Nickname: EdMitchell was theLunar Module Pilot for Apollo 14, the third lunar landing mission launched January 31, 1971. On this mission, he was joined by Alan B. Shepard and Stuart A. Roosa. During his two lunar explorations, Mitchell traveled more than a mile from their landing site and collected 94 pounds of lunar samples.
Schmitt, Harrison
Harrison H. Schmitt – PhD
Born July 3, 1935 – Santa Rita, New Mesico
Selected as an astronaut in June 1965
Nickname: JackSchmitt’s background is quite different from most of the other early astronauts who were all trained pilots. Schmitt was a working scientist (geologist) with no flying experience when he was selected by NASA.
He worked with NASA scientists in developing scoops, shovels and other equipment to be used on the moon expeditions.

His single spaceflight was aboard the Apollo 17 lunar landing mission in 1972. This was Apollo’s last manned mission to the moon. He was accompanied on the mission by Commander Eugene Cernan and Command Module Pilot Ronald Evans. During their 3 days on the lunar surface, Schmitt and set up scientific experiments and drove to the nearby mountains in their lunar roving vehicle, collecting rock and soil samples. Mission controllers operated a television camera mounted on their rover, documenting Schmitt’s detailed descriptions of the craters, boulders and soil they found in the Taurus-Littrow Valley. They returned to earth with a record 249 pounds of lunar material.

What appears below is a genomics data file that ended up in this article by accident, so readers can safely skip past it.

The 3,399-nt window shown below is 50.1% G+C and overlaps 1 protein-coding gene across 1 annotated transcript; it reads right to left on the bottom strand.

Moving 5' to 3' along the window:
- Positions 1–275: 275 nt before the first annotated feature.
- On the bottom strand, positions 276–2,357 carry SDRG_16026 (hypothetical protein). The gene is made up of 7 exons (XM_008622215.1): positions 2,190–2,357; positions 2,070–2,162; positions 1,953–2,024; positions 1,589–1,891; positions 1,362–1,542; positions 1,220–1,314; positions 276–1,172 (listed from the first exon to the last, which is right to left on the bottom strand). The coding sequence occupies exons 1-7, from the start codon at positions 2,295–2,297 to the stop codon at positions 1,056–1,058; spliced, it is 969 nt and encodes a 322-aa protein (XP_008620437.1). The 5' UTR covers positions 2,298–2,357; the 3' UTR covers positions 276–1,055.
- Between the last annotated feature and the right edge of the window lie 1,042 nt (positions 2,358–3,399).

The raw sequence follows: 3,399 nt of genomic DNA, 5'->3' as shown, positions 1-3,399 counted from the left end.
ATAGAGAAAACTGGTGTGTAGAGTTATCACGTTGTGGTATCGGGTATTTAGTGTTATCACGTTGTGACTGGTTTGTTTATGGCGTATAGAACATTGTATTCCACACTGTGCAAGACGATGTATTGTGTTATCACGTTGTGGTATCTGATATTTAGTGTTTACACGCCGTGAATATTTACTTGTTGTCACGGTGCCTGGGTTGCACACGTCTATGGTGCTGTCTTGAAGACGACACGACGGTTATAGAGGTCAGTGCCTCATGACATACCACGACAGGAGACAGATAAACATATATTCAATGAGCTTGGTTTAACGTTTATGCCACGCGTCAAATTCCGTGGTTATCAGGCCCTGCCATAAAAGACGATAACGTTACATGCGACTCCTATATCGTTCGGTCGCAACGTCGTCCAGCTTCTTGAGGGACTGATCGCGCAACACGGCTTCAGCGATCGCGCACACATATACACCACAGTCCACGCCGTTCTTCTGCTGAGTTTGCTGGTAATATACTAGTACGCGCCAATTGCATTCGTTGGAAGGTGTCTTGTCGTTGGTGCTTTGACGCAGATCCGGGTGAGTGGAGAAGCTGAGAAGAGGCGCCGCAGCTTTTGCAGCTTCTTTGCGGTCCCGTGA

Scott, David
David R. Scott – Colonel, USAF
Born: June 6, 1932 San Antonio, TexasScott was aboard Apollo 15, launched on July 26, 1971.  He served  as mission commander and was the seventh man to walk on the moon.

Scott was out on the moon for more than seven hours, driving the Lunar Rover for almost eight miles and gathering more than 100 pounds of rocks.  He wa one of the first astronauts to use of Lunar Rover.

Shepard, Alan
Alan Shepard Alan B. Shepard, Jr- Rear Admiral, USN
Born November 18, 1923 – East Derry, New Hampshire
Died July 21, 1998 – Monterey, California
Nickname: Al/JoseSelected as an astronaut in April 1959 Pilot, Mercury MR-3 Commander, Apollo 14  Alan has the distinction of being the first American to journey into space. He flew on two space flights, Mercury MR-3 and Apollo.